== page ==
"New Years Wish"
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Theirs was one of the great love stories of the Civil War. General Stonewall Jackson and his wife Anna were reunited in the snowy month of January after the Romney Expedition. The couple's time together would be fleeting and meaningful.
On New Year's Day of 1862 Jackson had led his troops on an expedition to destroy a concentration of Federal forces near Romney, Virginia. A heavy snowfall made the offensive arduous and challenging. The retreat of the Federal Army from the area and the capture of Romney and Bath, made the expedition a success. Nearly 100 miles of the B&O railroad tracks had been torn up by Jackson's men with stores of confiscated supplies now in Confederate hands.
But General Jackson's thoughts were not far from his loving Anna. After events had stabilized, the General, along with his staff headed back home at a quick pace. Riding along the slushy and muddy roads, Jackson pushed on for Winchester, covering 43 miles. Fighting fatigue and saddle sores one of his aids shouted, "Well, General, I am not anxious to see Mrs. Jackson as to break my neck keeping up with you! With your permission, I shall fall back and take it more leisurely!"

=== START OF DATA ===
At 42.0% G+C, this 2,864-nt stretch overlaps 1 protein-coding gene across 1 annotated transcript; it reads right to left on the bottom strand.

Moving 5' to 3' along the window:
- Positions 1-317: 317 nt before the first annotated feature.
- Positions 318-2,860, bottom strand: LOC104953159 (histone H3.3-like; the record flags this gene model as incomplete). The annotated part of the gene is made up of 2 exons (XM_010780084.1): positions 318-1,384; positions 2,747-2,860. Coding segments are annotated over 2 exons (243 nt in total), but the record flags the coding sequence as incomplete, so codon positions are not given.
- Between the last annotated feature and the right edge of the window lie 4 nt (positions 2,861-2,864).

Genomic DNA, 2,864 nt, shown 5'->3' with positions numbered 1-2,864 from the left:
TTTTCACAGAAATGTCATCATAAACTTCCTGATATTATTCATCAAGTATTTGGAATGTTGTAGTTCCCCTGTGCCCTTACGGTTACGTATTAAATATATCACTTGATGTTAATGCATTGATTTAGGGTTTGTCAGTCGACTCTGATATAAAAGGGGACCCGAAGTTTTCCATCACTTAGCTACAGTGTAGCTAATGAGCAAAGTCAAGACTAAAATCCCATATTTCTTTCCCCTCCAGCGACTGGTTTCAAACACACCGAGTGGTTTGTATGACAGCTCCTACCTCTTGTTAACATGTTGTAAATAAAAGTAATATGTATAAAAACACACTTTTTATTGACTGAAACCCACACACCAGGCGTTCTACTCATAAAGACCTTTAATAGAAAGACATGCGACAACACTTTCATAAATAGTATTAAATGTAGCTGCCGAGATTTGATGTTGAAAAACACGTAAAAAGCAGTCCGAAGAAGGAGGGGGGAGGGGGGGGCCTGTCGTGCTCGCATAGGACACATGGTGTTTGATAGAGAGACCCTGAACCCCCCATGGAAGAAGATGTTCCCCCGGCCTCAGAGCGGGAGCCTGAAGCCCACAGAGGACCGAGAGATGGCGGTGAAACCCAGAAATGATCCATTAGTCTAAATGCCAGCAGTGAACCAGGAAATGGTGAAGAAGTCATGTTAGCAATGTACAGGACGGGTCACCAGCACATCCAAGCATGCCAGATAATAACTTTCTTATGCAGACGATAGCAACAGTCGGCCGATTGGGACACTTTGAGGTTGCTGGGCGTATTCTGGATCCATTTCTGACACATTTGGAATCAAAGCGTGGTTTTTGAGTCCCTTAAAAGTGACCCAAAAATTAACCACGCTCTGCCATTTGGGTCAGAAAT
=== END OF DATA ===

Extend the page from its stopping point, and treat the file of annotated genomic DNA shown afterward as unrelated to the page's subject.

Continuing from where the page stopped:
Arriving in Winchester, after cleaning up somewhat at the Taylor Hotel, the General hurried over to the Graham home "as joyous and fresh as a schoolboy". There he embraced his loving Anna. Anna recalled his face "all aglow with delight". He was home safe and it was time to celebrate his return and his 38th birthday.
On an evening ride together the couple stopped for a moment on the wagon bridge crossing Town Run Creek at Glen Burnie estates. Anna pulled out two pennies from her cloak and tossed them into the reflective pool, hoping two wishes would come true. The General's wish was for success in his many challenges ahead. Anna's wish was for her loving husband to always return home to her safe and sound. Only one wish would come true.
One of Winchester's famous historical sites is the restored Glen Burnie historic house, home of the Wood and Glass families. The home was originally constructed in the 1790's and is on the National Register of Historic Places. During the Civil War the estate was used as an encampment for Confederate cavalry and artillery units. And during all three major battles for Winchester in 1862, 1863, and 1864 the land was fought over by combat troops of both sides. Today thousands enjoy tours of the historic beautiful home and gardens.
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